This collaborative project, sponsored by the Global Environment Facility (GEF) and others, developed biodiversity indicators to support planning and decision-making at the national level in four participating countries. In each country national partners developed and tested several indicators for a single focal ecosystem, using an iterative process of consultation, inventory and synthesis of existing data.
The BINU project has launched this 20-page booklet on its experience and lessons learned in developing biodiversity indicators for national use.Resource Type: Reports
The Protected Planet Report 2012 reviews progress towards the achievement of international protected area targets.Resource Type: Reports
Datasets Available from UNEP-WCMC: Excluding WDPA
Access to UNEP-WCMC datasets is provided on the understanding that you read and consent to be bound by the Terms and Conditions attached. For the purposes of this Agreement the “Data” comprise any of the spatial data and associated attribute data downloadable from the UNEP-WCMC website, excluding the World Database on Protected Areas.
Based on the Wilderness Index developed by the Australian Heritage Commission (R. Lesslie, in litt., 30 May 1998). The wilderness value of any given point is essentially a measure of remoteness from human influence and is assessed on the basis of: remoteness from settlement (settled land or points of permanent occupation), from access (constructed vehicle access routes), and apparent naturalness (remoteness from permanent manmade structures) (Lesslie and Maslen, 1995). The analysis is carried out on a grid, using data from the Digital Chart of the World (DCW), and remoteness is measured as a distance from each grid point to the nearest feature of each class within a given radius (generally 30 km). Wilderness value is the sum of standardised values for each indicator class.Resource Type: Spatial Data / Maps
Protected Planet is a new initiative to showcase the world's protected areas and is the most complete global dataset on terrestrial and marine protected areas. The initiative puts digital information about national parks and protected areas at the fingertips of global internet users, with the 'citizen science’ approach enabling anyone to edit and contribute to protected areas information.Resource Type: Spatial Data / Maps
This poster series was created between 2008 and 2010 to publicise the work of the 2010 Biodiversity Indicators Partnership, a global initiative of international organisations working to further develop and promote indicators for the consistent monitoring and assessment of biodiversity.
For more information about this partnership, go to www.twentyten.net.
Resource Type: Posters
The World Database on Protected Areas (WDPA) is the most comprehensive global spatial dataset on terrestrial and marine protected areas. Protected areas are internationally recognised as major tools in conserving species and ecosystems, and up to date information on protected areas is essential to fully enable conservation and development activities.Resource Type: Spatial Data / Maps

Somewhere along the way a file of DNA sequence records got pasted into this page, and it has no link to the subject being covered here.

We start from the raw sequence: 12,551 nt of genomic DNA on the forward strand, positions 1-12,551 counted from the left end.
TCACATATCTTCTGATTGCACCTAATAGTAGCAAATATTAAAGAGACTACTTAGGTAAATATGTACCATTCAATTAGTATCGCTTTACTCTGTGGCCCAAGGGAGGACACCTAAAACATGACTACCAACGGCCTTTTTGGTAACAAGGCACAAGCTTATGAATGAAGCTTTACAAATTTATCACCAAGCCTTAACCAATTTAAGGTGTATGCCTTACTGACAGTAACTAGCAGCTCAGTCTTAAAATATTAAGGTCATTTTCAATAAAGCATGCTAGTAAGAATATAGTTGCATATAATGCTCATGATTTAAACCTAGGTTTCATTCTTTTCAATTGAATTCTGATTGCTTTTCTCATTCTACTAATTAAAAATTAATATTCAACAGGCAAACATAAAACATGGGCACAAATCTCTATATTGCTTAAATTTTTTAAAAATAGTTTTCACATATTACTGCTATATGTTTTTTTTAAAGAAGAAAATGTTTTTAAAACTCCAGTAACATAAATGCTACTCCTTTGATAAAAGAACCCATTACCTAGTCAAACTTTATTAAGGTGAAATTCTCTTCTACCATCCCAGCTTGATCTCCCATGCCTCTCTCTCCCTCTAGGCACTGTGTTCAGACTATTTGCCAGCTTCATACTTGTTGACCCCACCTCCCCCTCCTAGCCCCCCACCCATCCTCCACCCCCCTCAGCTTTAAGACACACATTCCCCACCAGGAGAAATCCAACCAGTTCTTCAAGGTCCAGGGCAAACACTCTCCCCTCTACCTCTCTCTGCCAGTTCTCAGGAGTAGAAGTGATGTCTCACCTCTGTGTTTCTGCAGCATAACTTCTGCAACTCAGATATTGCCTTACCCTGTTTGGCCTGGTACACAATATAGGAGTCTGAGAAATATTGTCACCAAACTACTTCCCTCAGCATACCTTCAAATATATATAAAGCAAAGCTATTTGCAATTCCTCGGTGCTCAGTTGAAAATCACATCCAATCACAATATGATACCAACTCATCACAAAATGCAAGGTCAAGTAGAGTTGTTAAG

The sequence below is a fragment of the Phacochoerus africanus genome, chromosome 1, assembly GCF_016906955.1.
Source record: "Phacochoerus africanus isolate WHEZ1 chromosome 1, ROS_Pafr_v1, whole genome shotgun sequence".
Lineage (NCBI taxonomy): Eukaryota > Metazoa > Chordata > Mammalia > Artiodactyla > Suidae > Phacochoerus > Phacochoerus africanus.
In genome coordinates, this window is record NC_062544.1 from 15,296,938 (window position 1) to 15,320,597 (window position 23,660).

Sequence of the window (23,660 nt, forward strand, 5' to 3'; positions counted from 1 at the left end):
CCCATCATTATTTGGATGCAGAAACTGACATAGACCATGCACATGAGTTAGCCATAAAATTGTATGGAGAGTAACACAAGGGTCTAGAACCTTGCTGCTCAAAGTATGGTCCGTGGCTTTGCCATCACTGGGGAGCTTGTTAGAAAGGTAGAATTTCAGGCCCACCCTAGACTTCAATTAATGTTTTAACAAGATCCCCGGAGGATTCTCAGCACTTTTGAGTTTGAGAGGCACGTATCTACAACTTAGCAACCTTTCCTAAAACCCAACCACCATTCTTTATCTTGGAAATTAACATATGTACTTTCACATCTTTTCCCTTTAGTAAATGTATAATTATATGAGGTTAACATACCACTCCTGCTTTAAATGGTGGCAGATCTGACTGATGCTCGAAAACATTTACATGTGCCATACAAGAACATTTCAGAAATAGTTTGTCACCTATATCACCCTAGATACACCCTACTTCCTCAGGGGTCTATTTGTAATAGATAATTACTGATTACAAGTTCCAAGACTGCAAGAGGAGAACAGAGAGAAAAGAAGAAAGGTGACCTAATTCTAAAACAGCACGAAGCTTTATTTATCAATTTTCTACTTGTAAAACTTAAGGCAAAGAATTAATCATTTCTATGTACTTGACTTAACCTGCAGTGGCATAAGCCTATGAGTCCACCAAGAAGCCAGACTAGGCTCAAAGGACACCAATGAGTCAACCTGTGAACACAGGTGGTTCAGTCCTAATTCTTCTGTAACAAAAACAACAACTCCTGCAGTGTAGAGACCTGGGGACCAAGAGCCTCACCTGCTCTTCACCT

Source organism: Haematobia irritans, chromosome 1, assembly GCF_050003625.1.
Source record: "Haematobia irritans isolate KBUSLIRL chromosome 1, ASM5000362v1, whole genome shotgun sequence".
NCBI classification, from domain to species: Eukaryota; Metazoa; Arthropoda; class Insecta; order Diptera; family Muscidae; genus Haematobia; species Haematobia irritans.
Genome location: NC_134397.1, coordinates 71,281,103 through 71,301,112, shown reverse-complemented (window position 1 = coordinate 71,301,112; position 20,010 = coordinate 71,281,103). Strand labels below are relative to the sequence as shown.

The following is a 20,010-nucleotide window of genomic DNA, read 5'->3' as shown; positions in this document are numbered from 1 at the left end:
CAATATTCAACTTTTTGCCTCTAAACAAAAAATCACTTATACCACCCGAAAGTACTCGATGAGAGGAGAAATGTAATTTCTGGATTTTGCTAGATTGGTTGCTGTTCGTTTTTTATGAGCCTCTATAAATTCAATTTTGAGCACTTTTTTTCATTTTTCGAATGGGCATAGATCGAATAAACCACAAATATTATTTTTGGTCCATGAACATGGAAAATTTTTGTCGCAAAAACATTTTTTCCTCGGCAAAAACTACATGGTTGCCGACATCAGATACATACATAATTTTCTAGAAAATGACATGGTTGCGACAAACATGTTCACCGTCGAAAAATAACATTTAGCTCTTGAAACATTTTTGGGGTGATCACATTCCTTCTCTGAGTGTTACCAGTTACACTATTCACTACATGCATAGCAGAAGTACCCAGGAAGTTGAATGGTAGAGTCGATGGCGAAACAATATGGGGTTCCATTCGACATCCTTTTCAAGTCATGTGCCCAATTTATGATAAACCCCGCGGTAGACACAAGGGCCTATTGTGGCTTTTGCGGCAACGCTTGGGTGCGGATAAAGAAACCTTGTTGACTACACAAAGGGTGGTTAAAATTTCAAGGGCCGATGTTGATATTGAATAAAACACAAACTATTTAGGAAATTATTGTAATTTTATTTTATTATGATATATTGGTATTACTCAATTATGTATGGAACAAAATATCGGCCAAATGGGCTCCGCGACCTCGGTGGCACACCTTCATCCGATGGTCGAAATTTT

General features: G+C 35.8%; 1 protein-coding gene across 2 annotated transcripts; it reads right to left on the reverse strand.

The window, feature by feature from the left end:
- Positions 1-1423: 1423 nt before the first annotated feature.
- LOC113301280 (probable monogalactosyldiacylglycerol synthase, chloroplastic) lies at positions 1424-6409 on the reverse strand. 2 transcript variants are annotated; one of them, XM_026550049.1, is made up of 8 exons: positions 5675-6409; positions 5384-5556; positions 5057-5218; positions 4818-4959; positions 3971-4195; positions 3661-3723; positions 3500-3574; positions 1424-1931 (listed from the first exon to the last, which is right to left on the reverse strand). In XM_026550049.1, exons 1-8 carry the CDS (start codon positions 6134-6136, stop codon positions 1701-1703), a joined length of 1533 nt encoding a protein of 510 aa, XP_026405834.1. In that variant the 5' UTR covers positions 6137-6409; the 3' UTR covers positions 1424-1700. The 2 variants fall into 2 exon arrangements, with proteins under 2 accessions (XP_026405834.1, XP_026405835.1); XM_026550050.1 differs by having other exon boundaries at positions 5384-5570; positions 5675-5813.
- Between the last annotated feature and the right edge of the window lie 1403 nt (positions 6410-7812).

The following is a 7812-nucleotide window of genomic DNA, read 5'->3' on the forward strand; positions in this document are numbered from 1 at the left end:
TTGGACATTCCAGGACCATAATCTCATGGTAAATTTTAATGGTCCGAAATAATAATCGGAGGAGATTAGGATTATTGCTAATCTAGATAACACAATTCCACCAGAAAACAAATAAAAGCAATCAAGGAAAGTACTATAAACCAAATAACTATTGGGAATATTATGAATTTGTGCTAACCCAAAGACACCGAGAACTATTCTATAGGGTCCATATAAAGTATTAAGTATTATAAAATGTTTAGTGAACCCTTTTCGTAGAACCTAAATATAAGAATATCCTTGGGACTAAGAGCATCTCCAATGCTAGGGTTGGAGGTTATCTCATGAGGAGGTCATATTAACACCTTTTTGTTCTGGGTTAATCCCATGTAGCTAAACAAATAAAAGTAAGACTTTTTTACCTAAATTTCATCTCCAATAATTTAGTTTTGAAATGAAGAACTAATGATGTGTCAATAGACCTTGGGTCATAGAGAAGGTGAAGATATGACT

Since the late 1970s the UNEP World Conservation Monitoring Centre (UNEP-WCMC) has delivered services that support implementation of international biodiversity-related agreements at global, regional and national levels. These services not only support the work of the agreement secretariats, but also of the advisory and governance bodies, and of governments party to the various agreements. The aim of this paper is to illustrate this work through examples of work we have undertaken.
The support that UNEP-WCMC provides is based on expert understanding of the agreements and how they work, resulting from many years of experience and close relationships with secretariats.Resource Type: Reports
This KML layer includes key information on the natural and mixed World Heritage sites that were inscribed on the UNESCO World Heritage List as of 7 August 2012. The information comes from the latest version of the World Database on Protected Areas (WDPA).Resource Type: Spatial Data / Maps
The 2003 UN List of Protected Areas, the thirteenth produced since 1962, records the global community's endeavour to conserve the Earth's natural places. This is the first version to attempt a comprehensive presentation of all the world's known protected areas, listing 102,102 sites covering 18.8 million sq km compared to just over 1,000 protected areas in 1962.Resource Type: Reports
The Great Apes, including the chimpanzee, gorilla and orangutan, are threatened with extinction. All species are rapidly declining in abundance, even within protected areas.The main factors responsible for this decline are loss and degradation of habitat, and hunting. Construction of roads in forest areas is particularly damaging, as such development facilitates hunting and other activities which lead to habitat destruction.
This report assesses the impact of infrastructural development on great ape populations, using the GLOBIO modelling approach. GLOBIO is a multivariable spatial model, which estimates the extent of land area with reduced abundance and diversity of living organisms, as a result of infrastructural development. The model can also be used to develop scenarios of possible future impacts, based on the current rates of infrastructural development.Resource Type: Reports
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